Although most releases occur in the light of day, late-night releases sometimes cannot be avoided, said Sheriff’s Office spokesperson Kelly Hoover. The jail must release people on the day that the court orders, but that often comes last in a tightly prescribed schedule that requires staff to schlep inmates to and from Santa Maria for court hearings, which often don’t end until late afternoon. In other cases, like D.J.’s, people arrested for public intoxication in the afternoon get discharged upon sobering up eight or so hours later. Complicating matters further, statewide “realignment” — a 2011 law otherwise known as AB 109 that reassigned state prison inmates — means the county jail’s population is larger than ever before.
In January 2015, a new California law aims to improve the situation by allowing inmates to request up to 16 extra hours of custody in order to be released during the day. Whether inmates would stay is unknown. The opening of the North County Jail in 2018 could also alleviate after-hours discharges, as the jail-to-court commute will shorten.
Santa Barbara County isn’t alone in late-night releases nor the first place where a nonprofit rose to tackle the issue. Inspiring Believer’s Edge was the Society of St. Vincent de Paul, a Catholic organization whose Santa Ana chapter started serving the Orange County Jail’s late-night releases in 2006. Dubbing their program Lights On, they set up a trailer across the street from the facility and started offering coffee, snacks, phone calls, and information on available resources. Every weekday from 9:30 p.m. to 3:30 a.m., two or three volunteers — men and women — run the trailer. Last year, said executive director Rich Gorham, Lights On served about 11,000 people, with Mondays seeing release rates of 50-60 people per night.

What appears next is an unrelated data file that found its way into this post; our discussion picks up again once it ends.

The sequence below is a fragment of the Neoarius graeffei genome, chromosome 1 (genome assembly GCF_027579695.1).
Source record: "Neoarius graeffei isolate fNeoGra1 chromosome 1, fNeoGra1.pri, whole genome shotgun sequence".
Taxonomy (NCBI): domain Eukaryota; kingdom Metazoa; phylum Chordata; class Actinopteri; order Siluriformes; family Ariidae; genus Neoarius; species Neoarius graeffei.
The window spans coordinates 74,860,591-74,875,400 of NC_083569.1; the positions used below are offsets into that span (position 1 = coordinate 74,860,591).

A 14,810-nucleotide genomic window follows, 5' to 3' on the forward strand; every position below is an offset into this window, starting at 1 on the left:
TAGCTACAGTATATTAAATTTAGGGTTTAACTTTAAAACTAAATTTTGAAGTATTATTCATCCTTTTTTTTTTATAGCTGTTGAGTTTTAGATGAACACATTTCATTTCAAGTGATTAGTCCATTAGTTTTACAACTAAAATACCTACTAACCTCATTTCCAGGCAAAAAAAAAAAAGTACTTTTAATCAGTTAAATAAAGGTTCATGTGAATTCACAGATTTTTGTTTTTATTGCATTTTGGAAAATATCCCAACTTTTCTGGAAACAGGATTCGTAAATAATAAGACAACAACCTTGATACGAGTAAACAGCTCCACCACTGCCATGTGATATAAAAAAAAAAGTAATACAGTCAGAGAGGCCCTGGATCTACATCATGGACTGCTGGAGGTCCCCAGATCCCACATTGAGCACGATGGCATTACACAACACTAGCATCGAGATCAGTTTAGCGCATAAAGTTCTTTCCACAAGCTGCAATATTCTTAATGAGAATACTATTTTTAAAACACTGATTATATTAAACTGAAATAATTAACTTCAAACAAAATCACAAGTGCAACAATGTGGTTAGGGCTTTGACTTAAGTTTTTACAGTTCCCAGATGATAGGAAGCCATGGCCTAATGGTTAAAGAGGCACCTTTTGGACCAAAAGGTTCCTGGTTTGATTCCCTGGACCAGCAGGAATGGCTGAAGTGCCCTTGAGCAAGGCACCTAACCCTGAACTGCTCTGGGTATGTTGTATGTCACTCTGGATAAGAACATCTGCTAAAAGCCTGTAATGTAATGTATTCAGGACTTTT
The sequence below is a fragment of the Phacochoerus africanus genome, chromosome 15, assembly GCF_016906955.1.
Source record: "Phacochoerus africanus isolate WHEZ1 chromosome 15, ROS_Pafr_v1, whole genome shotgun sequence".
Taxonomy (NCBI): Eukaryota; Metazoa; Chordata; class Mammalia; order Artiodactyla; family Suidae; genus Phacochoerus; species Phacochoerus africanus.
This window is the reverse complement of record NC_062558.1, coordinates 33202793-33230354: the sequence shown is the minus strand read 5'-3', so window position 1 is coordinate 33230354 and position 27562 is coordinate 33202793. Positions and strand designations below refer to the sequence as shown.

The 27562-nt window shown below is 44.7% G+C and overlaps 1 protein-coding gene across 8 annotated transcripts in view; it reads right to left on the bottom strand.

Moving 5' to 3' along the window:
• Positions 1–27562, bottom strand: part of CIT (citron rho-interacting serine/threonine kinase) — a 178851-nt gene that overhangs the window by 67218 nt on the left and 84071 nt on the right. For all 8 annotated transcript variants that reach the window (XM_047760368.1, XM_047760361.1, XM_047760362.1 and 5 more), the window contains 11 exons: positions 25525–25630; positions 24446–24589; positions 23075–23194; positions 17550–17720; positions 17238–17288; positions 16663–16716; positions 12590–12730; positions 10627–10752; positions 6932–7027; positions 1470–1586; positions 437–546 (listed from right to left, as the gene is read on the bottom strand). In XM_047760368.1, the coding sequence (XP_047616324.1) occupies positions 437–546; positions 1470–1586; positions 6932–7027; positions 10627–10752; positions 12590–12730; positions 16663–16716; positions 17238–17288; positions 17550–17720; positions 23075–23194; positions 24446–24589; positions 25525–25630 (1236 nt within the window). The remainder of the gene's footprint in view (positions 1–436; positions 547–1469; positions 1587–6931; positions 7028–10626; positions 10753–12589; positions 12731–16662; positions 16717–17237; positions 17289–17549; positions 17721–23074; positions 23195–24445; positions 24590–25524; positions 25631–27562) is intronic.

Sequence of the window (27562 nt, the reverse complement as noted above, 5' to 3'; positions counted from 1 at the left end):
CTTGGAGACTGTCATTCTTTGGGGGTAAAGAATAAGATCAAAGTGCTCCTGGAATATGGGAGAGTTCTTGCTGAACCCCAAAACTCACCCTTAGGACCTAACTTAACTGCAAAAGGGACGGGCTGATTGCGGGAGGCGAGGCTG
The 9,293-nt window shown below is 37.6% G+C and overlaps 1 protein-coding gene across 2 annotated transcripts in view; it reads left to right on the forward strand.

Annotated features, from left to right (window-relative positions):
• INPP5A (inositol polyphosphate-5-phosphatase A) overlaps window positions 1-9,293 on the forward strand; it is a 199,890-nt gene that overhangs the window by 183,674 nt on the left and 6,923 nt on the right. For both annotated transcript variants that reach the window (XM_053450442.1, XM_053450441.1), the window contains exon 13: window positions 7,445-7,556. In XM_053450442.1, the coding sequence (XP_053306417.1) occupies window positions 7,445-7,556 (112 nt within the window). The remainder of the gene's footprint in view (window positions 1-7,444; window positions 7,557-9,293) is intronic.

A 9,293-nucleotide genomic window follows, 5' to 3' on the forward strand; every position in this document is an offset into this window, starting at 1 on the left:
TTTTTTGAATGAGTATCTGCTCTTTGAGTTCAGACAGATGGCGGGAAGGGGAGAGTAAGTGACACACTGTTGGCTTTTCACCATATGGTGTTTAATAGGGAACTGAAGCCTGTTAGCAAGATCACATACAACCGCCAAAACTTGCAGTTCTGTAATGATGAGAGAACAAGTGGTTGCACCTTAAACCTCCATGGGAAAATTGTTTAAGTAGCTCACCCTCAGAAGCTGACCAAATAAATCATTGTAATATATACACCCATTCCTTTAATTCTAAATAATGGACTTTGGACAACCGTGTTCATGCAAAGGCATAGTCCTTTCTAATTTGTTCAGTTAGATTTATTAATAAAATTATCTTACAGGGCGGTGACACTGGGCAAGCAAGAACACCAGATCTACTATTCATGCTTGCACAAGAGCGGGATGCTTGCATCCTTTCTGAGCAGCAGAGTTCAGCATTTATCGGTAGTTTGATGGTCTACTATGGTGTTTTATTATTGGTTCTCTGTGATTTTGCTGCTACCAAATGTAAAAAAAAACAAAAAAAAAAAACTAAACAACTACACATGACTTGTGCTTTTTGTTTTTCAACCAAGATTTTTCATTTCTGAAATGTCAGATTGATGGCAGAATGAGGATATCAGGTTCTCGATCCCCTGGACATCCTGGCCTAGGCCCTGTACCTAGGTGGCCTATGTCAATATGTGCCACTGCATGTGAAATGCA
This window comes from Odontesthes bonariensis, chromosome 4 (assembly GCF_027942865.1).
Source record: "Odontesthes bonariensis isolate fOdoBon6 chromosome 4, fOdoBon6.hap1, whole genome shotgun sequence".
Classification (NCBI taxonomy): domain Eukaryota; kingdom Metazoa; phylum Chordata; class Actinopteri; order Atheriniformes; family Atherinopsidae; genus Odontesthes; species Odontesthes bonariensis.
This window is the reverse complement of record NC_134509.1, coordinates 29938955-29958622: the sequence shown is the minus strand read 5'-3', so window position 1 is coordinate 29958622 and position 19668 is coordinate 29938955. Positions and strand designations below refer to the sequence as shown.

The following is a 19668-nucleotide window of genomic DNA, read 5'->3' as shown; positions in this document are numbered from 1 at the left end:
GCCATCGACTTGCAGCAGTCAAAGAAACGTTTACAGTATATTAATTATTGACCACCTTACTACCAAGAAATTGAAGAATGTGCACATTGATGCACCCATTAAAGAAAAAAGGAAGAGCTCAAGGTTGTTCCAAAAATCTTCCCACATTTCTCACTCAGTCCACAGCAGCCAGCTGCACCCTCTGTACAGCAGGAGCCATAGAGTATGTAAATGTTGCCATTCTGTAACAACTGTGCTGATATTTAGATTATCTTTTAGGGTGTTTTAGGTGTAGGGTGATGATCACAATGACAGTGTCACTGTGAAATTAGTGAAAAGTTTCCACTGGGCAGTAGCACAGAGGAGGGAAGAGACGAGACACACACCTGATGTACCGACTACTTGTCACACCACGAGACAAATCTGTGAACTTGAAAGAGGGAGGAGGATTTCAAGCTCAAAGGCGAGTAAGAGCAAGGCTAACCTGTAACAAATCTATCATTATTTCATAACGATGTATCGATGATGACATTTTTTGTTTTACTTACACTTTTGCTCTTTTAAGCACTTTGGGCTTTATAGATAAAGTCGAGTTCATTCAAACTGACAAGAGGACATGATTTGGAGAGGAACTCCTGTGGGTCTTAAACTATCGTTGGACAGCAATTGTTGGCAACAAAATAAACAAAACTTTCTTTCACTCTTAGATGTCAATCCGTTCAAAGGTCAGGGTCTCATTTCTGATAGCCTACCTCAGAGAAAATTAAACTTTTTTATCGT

Santa Barbara’s flow is much less but still steady. On each of the first three nights of Believer’s Edge’s program in July, nine people were released; on the fourth night, ahead of Fiesta, the number jumped to 14. “We want to introduce them to a different way of life,” said third-night volunteer Bob Mangus, a blue cross stitched onto the chest of his button-up shirt. “They made a major mistake. For every guy that turns his life around, it’s a big deal — not only for their soul but for society.”
Recently, as directed by AB 109, the state started funding the county jail’s six discharge planners, who connect inmates with health care, substance-abuse programs, mental-health treatment, and housing. But according to Deputy Chief Probation Officer Tanja Heitman, the arrestees who go in and out of the jail quickly — because their charges are dropped, or their bail gets posted, or their drunken stupor wears off — are least likely to see those planners, so the 24-year veteran thinks Believer’s Edge can fill that gap into the future. “There’s definitely a place for that,” she said. “We just need to give them an opportunity to get up and running.”
Kinks and Conversion